I spent my first two university summers working a great government job that I believe I scored through some school program. I don’t quite recall how I got the gig but it was full-time and it paid well (I believe it was close to $10/hour, which at the time was unprecedented in my working history). Moreover, it was a sit-down desk job (the only one I can remember having) working for the National Library and Archives.
I served as the assistant to the head music librarian (a lady with the curious name of Miss Husband who I swear was the living embodiment of Diane Chambers from Cheers) and my job was to help the National Library acquire Canadian-content sound recordings.
Get this: by law, a copy of every sound recording made in of by or about Canada has to be sent free of charge to the National Library for their archives. Of course the major labels know this and dutifully send one of absolutely everything they release to the archives, but smaller, independent musicians do not know about this law, and that’s where I came in.
Believe it or not, I spent my days doing one of three things: 1) reading music magazines and newspaper articles (sent to us by a clipping service) front-to-back in search of any hint of a CanCon recording, 2) when I found any mention of a Cancon sound recording I would search our database (I honestly can’t remember if we searched card files or computers but I think it was card files. One thing’s for sure, nobody had a computer on their desk) to see if we already had a copy in the archives, and if we didn’t 3) I would attempt to acquire it.
#3 was the best part (okay, reading Rolling Stone and Spin magazine and making $10 an hour to do it was pretty sweet too). I had several methods to go through. I’d scan the article or ad or whatever I had found in the press for an address or a name that I could look up in the phone book (email was not yet a thing, but we had access to every phone book in the country) and then I’d do my best to get in touch. Calling people was the best. Imagine you’re in, oh I don’t know, Red Deer, Alberta and you have a little bar band. You rent a 4-track and record a cassette, get 200 copies made that you sell at gigs and all of a sudden someone is calling you from the National Library Music Acquisitions Division in Ottawa (Hull, Quebec actually) and they are requesting a copy of your cassette for Canada’s permanent musical collection. Well, this would probably be the most exciting thing that happened to you all week. Heck, for many I’m sure my call was a career highlight.
Anyways, it was a fun job and it helped get me through two gig-heavy summers of high rent in the capital city.
One day I ended up calling a guy named Greg Godovitz so the library could get a copy of his most recent album, which I believe was a greatest hits collection, maybe titled 12 Gauge Goddo? Perhaps you haven’t heard of Goddo much less expected him to have a greatest hits package, but I had. Though I had never heard a note; my only exposure to Goddo was seeing gig posters all over Toronto when I was fourteen years old. Anyway, somehow, Greg and I spent at least ten or fifteen minutes gabbing away on the phone (this was probably during an extended PSAC strike where I was the only living soul on our entire floor for a few weeks).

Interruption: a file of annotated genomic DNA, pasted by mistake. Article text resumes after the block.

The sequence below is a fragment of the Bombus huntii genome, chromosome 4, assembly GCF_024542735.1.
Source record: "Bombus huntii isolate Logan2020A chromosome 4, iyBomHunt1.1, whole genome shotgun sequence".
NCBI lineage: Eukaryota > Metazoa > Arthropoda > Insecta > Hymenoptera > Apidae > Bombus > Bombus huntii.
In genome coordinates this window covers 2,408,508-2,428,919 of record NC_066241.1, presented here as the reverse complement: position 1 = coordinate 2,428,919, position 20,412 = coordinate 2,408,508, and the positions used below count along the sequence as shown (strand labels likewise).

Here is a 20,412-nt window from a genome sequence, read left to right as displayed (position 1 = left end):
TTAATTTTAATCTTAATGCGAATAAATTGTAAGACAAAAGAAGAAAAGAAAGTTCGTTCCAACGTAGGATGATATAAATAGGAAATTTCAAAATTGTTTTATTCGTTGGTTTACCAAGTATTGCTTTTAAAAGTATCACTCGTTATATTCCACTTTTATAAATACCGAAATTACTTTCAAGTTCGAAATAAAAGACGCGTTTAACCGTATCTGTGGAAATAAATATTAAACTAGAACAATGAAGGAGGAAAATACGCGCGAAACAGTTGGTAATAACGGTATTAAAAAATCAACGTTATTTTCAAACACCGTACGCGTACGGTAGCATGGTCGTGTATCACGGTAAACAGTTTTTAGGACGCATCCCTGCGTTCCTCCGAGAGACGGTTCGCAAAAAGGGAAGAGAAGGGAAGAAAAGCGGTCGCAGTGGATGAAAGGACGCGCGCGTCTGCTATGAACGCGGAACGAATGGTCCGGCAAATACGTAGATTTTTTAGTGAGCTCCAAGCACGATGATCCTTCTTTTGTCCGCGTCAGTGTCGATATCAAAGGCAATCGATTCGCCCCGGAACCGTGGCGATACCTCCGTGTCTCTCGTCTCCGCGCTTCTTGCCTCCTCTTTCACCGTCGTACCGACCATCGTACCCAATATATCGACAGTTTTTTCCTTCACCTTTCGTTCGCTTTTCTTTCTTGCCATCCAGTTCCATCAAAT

Greg seemed like a swell guy and when he sent in a copy of his record he included an extra copy with a note saying it was for me. This was definitely during the strike, because I took it home and that was waaaayyyy against the rules. People actually included extra copies of their cassette or cd for me all the time but I wasn’t allowed to have them. Anyway, I took it home and I really liked the tape, especially a song called Keep it Under My Hat.
Fast forward to the final day of the 2014 Ottawa Bluesfest: Sunday, July 13th. As per usual my day was almost wholly taken up with corralling my young musical charges for their Be In The Band Bluesfest showcase mini-sets over on the Black Sheep Stage, followed by my own performance on the same stage as part of the Teacher’s Showcase Band. But in between the cat-herding and the guitar playing I snuck over to the River Stage and caught almost the entire set of…you guessed it: Katherine Husband and the Library Archivers!
Just kidding, it was Goddo. And he was great, and he played Keep it Under My Hat and several others that I recognized from that long-lost tape, and it was fun. The crowd was a sparse collection of deep insiders, each one of us giving the rest a “Oh, you know Goddo too?” look and wishing we we had the guts to all high-five each other in geeky Cancon solidarity.
Incidentally, it is with great pride that I have sent copies of every commercially available sound recording I have been a part of to the National Library Archives, unsolicited. So it is that my music is stored in Canada’s humidity-controlled National Music Collection alongside the music of Neil Young, Rush, Joni Mitchell, Anne Murray, The Band, and Goddo.
(But not Bryan Adams. Through a bizarre late ’80’s legal kerfuffle Bryan Adams is not considered Cancon. I can’t explain it, you’ll have to look it up. It’s true though.)